School of Visual Arts presents the MFA Photography, Video and Related Media 2013 Thesis Exhibition, a selection of works by 24 students graduating from the department that expand the photographic vocabulary. Curated by Bonnie Yochelson, the exhibition is on view June 8 through 29, 2013 at the Visual Arts Gallery, 601 West 26th Street, 15th floor, New York City.
Because the MFA program encourages a wide range of practices in photography and video, graduates choose to participate in an exhibition at the Visual Arts Gallery or a screening at the SVA Theatre. For the first time in many years, the exhibition and the screening both take place in June, rather than the exhibition in June and the screening in September. The accompanying catalog features work by everyone exhibiting in both events, and celebrates the unity of purpose among students whose thesis projects are, as always, diverse in form and content.
The diversity of projects is exemplified by a survey of works by students who chose as their theme the experience of moving to New York. Benz Thanachart’s video features the subway commuters who offered to define English words he did not know. David Brown’s glossy prints in gilt frames express his ambivalent yearning for New York glamour and wealth. Isaac Schell’s video about a young man and his double was inspired by the false sense of recognition he felt toward strangers on the city’s streets. And Niko J. Kallianiotis’ documentary photographs of Astoria, Queens, represent his reappraisal of the Greek-American neighborhood he fled as a teenager.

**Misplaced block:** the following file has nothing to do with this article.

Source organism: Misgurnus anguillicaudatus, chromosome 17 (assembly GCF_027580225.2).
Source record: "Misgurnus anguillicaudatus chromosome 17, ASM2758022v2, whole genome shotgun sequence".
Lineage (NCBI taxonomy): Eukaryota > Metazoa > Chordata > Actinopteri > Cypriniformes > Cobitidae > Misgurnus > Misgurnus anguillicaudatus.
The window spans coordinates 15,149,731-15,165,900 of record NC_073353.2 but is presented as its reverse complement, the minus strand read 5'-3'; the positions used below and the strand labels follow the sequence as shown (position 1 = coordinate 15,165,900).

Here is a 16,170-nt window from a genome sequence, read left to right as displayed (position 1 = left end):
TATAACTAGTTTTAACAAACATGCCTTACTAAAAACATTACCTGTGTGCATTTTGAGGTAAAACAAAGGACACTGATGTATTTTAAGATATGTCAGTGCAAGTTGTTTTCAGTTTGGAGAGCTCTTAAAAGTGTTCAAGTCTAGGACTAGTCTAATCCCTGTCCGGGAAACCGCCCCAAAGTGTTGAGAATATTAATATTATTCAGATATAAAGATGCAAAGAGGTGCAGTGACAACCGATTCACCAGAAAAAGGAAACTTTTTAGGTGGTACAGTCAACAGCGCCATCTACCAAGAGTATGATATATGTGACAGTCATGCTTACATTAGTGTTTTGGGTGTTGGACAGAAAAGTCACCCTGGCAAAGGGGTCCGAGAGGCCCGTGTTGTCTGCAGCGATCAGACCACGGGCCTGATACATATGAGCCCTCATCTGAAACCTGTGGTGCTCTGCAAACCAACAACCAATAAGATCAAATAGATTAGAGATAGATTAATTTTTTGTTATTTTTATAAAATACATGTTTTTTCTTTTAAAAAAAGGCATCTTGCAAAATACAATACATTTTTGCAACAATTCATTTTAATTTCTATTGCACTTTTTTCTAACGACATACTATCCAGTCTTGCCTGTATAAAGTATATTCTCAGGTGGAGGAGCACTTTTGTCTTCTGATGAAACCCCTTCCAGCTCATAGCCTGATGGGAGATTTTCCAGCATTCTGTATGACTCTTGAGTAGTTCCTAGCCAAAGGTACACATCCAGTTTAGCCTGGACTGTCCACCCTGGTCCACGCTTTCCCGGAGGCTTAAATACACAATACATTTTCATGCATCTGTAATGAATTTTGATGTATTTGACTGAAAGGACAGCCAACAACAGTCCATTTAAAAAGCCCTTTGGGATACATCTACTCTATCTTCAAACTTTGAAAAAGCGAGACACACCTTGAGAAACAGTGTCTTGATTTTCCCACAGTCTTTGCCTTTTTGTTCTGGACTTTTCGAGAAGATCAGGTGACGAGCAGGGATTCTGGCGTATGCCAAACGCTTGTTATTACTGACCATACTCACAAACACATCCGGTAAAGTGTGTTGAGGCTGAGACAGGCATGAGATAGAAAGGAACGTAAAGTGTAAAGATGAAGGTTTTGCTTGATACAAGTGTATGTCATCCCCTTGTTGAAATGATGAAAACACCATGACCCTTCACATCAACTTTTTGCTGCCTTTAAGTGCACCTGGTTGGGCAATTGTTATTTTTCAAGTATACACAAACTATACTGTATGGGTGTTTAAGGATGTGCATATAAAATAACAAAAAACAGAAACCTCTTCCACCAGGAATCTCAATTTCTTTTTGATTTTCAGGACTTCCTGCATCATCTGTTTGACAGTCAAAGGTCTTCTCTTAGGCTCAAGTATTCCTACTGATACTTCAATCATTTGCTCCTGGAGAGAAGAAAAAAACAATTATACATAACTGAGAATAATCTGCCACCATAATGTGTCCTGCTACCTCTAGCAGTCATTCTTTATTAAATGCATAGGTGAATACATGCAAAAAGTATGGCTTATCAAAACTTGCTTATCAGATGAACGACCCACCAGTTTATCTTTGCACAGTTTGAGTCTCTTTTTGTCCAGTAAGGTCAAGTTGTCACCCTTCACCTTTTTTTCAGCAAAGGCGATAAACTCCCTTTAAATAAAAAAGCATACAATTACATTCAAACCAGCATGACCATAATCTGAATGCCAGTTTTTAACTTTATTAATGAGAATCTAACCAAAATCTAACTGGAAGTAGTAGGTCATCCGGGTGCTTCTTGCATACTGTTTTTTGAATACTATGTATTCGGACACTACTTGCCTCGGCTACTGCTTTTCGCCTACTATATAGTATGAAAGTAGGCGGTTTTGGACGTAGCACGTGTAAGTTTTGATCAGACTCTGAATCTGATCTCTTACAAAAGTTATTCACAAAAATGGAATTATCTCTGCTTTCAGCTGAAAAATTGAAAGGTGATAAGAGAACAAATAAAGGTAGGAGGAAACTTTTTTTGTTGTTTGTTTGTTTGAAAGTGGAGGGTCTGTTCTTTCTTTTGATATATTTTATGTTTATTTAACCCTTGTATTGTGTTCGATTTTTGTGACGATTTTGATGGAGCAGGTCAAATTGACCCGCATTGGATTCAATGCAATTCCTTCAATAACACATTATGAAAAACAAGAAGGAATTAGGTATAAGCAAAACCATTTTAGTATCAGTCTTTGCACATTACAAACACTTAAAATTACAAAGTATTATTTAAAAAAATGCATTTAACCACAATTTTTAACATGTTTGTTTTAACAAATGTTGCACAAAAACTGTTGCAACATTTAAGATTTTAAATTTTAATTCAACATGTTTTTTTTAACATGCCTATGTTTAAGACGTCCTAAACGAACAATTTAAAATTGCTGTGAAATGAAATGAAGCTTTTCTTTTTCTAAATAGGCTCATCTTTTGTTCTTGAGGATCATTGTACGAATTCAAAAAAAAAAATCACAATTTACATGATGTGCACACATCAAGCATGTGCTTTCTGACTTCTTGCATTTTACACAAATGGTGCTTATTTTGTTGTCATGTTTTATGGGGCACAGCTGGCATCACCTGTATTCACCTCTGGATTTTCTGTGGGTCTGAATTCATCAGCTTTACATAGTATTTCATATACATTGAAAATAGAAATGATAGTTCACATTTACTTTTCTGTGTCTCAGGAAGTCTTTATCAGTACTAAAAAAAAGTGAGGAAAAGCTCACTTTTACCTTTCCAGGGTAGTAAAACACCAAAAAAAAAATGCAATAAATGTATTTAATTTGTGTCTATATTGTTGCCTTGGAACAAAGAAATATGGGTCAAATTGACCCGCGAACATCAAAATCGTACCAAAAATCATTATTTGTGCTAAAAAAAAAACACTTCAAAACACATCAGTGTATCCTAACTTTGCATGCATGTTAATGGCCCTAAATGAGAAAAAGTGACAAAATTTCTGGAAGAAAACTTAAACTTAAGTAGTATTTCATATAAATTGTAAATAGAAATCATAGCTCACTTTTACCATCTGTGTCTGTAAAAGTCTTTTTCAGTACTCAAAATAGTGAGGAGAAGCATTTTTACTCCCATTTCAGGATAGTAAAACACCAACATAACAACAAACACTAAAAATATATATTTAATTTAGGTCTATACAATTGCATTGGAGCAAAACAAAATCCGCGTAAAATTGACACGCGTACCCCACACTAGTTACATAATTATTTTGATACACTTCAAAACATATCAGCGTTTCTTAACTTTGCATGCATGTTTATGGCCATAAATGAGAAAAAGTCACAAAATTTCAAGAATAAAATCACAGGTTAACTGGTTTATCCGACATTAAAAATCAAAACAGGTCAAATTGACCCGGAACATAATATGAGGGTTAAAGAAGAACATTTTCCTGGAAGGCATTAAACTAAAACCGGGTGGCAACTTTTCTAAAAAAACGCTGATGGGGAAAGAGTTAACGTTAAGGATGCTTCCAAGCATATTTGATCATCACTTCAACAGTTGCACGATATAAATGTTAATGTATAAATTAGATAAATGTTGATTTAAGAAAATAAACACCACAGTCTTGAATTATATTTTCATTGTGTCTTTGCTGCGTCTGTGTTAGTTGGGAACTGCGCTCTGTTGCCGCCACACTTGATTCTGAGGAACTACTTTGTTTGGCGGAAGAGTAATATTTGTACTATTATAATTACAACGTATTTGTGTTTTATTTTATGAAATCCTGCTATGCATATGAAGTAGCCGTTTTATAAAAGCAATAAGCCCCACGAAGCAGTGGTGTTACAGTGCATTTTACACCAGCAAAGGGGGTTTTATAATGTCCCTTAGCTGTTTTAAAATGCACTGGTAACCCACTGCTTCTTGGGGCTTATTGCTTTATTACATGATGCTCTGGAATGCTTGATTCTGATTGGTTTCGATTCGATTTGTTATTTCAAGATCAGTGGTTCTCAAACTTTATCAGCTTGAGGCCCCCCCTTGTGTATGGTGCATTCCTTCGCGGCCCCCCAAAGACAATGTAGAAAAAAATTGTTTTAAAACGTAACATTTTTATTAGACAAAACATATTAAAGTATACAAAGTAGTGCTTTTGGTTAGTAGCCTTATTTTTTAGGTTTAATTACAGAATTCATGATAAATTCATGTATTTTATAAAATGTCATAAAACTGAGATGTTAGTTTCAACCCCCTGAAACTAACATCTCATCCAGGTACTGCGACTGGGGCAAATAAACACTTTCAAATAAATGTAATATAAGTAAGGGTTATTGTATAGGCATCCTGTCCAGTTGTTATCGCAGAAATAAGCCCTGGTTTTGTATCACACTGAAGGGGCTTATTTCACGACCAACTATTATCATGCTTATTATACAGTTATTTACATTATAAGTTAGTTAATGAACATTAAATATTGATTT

This year’s installations are notably experimental in form. Combining video with large photographs hanging from the ceiling, Judith Stenneken conveys the sensation of the global traveler. Ahrong Han built a minimalist sculptural environment in which the visitor can watch her video performances, which take place within similarly elegant, interiors. Gemma Lopez suggests the human experience of public spaces by combining video with mural-sized photo-collage. Sinan Tuncay evokes the Turkish ritual his prints depict by draping them with a sheer curtain, festooning the floor with tinsel and installing an audio soundtrack.
While some students sought new methods of presentation, others exploited more traditional methods. Anna Beeke and Margaret Shannon, for example, produced large prints and photographic books—Beeke’s on the theme of exploring the woods, Shannon’s on her hometown of Martha’s Vineyard. Jessica Bandy and Jessica Eis produced documentary videos—Bandy’s on the city of Bethlehem, Pennsylvania, and Eis’ concerning her take on motherhood.
Other students represented in the exhibition are Dalia Amara, Hilary Basing, Sally Bozzuto, Rachel Brady, Faith Holland, Daniel Johnson, Melody Melamed, James Reddington, Roy Rochlin and Joseph Sbarro. Other students represented in the screening are Un hee Park and Jung A Yoo.
For additional information on each student’s work, visit the exhibition website: mfaphoto.schoolofvisualarts.edu/thesis/2013.
One of the first graduate programs to incorporate digital practice, the MFA in Photography, Video and Related Media is dedicated to the creative practice of both traditional and digital lens-based arts and to the integration of new theories, contexts and techniques of these ever-evolving media. Emphasizing the expansion of the photographic vocabulary, the department encourages students to challenge the current boundaries of their media and to look at the impact of design, video, hyper-media, and telecommunications and other electronic components on contemporary work in the field.